For the evaluation of coronary stents data is generally limited. Cademartiri et al  showed that in 74 stents, 67/68 were correctly identified as having no significant re-stenosis (specificity 98.5%). The two errors were in 2 mm vessels. 5/6 significant stenoses were detected by 16 slice MDCT (sensitivity 83% but the confidence interval was wide).
It is recommended that before commencing a CTCA service that the referrer and provider consider in some detail exactly what they wish to achieve and the quality of the available equipment. All machines are not equal. In general a 64 slice CT is preferred though good results can be obtained in certain patient groups with 16 slice CT. A high quality software platform is essential to avoid excessively time consuming analysis.
Before contemplating CTCA the cardiologist should consider the pretest probability of ischaemic heart disease and the availability and efficacy of alternative strategies that could be used to evaluate any given patient. We should keep in mind certain principles:
While this may seem disappointing it is imperative that CTCA is “rolled out” in a sensible fashion. There do remain numerous potential applications. Indeed the ACC/AHA guidelines (21) identify 11 appropriate indications for cardiac CT. These guidelines are reasonable and provide useful guidance. Relating to coronary heart disease a simplified appropriate referral strategy for CTCA would include:
Current best CTCA has a temporal resolution of 83 ms and 0.35 mm near isotropic voxel scanning giving an in plane spatial resolution of up to 20 line pairs per cm, and a z axis resolution of about 12 line pairs per cm. Contrast resolution is excellent. As all relevant examinations can now, with a 64 slice CT, be achieved in a comfortable breath hold of less than 10 seconds a simple increase in the number of acquired slices will not provide much clinical benefit in terms of the breath hold time.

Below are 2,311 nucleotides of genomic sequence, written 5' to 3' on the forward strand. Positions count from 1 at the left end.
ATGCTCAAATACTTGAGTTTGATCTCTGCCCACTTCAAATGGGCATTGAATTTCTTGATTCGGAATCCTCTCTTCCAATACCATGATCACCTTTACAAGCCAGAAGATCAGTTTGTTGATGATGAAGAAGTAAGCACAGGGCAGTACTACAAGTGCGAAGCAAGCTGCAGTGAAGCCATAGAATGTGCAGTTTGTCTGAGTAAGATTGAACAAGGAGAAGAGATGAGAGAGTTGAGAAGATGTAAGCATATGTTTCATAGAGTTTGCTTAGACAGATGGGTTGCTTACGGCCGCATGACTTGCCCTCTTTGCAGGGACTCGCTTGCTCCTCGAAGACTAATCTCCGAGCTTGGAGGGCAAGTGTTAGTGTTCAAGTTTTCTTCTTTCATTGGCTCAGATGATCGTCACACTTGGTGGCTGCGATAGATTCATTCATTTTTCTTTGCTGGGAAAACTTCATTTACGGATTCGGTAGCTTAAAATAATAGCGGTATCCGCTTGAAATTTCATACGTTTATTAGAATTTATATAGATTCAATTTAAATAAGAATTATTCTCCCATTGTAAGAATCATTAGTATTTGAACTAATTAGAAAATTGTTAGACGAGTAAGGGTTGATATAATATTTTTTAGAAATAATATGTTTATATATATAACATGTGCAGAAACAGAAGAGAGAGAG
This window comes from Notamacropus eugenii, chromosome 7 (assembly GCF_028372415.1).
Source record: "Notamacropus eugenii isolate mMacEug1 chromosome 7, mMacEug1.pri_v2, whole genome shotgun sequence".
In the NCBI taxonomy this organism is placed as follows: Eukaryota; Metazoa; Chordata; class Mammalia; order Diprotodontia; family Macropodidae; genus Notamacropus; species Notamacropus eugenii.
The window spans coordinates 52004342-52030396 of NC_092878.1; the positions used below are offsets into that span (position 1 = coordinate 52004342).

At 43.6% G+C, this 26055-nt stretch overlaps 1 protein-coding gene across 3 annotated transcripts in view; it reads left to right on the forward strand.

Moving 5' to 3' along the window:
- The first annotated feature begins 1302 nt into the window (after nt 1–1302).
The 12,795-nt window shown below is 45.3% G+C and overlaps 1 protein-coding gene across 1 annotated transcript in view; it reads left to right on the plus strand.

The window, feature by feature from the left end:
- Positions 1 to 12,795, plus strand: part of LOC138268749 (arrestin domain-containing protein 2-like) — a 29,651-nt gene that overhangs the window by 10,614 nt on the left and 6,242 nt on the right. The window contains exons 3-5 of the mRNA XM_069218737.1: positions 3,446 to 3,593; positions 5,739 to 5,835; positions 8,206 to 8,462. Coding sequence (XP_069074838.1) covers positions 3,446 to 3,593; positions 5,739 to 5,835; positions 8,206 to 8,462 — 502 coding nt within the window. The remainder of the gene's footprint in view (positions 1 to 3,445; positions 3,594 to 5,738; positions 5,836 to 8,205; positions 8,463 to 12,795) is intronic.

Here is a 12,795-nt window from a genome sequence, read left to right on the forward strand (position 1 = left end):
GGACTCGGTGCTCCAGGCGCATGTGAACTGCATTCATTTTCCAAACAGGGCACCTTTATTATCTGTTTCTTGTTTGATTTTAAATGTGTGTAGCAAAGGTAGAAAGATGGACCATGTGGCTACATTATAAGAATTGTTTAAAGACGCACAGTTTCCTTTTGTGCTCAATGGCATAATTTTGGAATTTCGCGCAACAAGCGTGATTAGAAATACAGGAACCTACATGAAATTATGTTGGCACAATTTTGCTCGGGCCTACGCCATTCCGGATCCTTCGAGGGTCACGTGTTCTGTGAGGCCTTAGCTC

The trend in the future will rather be to concentrate on improved resolution. Increasing gantry rotation speed further (to improve temporal resolution) is difficult (unless there is a dramatic reduction in scanner weight). Multisource scanners will have a role to play in this. Increasing the number of detectors does not on its own improve spatial resolution – to do this narrower collimation will be needed. As the radiation dose of CTCA is already around double that of ICA, detector design needs further improvement before thinner collimation (and hence better spatial resolution) can be offered. Otherwise the CTCA radiation dose (or noise level) will rise uncomfortably high. 256 detector row CT is being developed, but as yet does not offer thinner collimation. Also because of its increased mass, gantry rotation speeds are likely to be inferior to 64 slice CT  until there is another engineering leap forward. Flat panel detectors are under development which produce a true isotropic 0.25 mm voxel and in plane and out of plane spatial resolution of about 22 line pairs per cm. However currently temporal resolution is inadequate for cardiac imaging. Further great engineering improvements of the CT era will hopefully be realised.